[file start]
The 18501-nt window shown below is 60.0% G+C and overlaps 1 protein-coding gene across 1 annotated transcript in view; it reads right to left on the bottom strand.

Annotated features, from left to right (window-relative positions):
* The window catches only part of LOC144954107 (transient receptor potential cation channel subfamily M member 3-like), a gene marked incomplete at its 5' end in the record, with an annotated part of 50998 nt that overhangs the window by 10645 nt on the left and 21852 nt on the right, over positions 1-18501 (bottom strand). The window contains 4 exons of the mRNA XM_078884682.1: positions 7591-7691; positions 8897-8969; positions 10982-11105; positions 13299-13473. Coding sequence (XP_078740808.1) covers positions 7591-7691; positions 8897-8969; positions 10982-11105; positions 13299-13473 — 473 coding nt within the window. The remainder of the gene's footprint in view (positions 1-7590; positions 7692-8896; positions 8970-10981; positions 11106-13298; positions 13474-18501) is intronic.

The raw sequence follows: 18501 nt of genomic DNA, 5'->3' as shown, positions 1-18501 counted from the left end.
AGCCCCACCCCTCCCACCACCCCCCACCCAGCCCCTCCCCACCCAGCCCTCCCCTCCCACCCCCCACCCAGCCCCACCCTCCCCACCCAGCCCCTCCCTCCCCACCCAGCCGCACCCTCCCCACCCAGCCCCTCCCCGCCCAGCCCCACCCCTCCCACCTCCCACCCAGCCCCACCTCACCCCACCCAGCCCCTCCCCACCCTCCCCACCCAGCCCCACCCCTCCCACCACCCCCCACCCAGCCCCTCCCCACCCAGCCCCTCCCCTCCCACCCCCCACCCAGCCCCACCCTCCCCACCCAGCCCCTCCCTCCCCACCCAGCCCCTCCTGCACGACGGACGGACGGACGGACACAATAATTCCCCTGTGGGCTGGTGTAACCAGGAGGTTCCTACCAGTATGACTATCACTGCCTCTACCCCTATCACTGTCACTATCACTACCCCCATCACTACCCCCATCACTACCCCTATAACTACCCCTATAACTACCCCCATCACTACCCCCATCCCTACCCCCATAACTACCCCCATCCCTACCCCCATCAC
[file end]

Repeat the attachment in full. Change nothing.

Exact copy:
The 18501-nt window shown below is 60.0% G+C and overlaps 1 protein-coding gene across 1 annotated transcript in view; it reads right to left on the bottom strand.

Annotated features, from left to right (window-relative positions):
* The window catches only part of LOC144954107 (transient receptor potential cation channel subfamily M member 3-like), a gene marked incomplete at its 5' end in the record, with an annotated part of 50998 nt that overhangs the window by 10645 nt on the left and 21852 nt on the right, over positions 1-18501 (bottom strand). The window contains 4 exons of the mRNA XM_078884682.1: positions 7591-7691; positions 8897-8969; positions 10982-11105; positions 13299-13473. Coding sequence (XP_078740808.1) covers positions 7591-7691; positions 8897-8969; positions 10982-11105; positions 13299-13473 — 473 coding nt within the window. The remainder of the gene's footprint in view (positions 1-7590; positions 7692-8896; positions 8970-10981; positions 11106-13298; positions 13474-18501) is intronic.

The raw sequence follows: 18501 nt of genomic DNA, 5'->3' as shown, positions 1-18501 counted from the left end.
AGCCCCACCCCTCCCACCACCCCCCACCCAGCCCCTCCCCACCCAGCCCTCCCCTCCCACCCCCCACCCAGCCCCACCCTCCCCACCCAGCCCCTCCCTCCCCACCCAGCCGCACCCTCCCCACCCAGCCCCTCCCCGCCCAGCCCCACCCCTCCCACCTCCCACCCAGCCCCACCTCACCCCACCCAGCCCCTCCCCACCCTCCCCACCCAGCCCCACCCCTCCCACCACCCCCCACCCAGCCCCTCCCCACCCAGCCCCTCCCCTCCCACCCCCCACCCAGCCCCACCCTCCCCACCCAGCCCCTCCCTCCCCACCCAGCCCCTCCTGCACGACGGACGGACGGACGGACACAATAATTCCCCTGTGGGCTGGTGTAACCAGGAGGTTCCTACCAGTATGACTATCACTGCCTCTACCCCTATCACTGTCACTATCACTACCCCCATCACTACCCCCATCACTACCCCTATAACTACCCCTATAACTACCCCCATCACTACCCCCATCCCTACCCCCATAACTACCCCCATCCCTACCCCCATCAC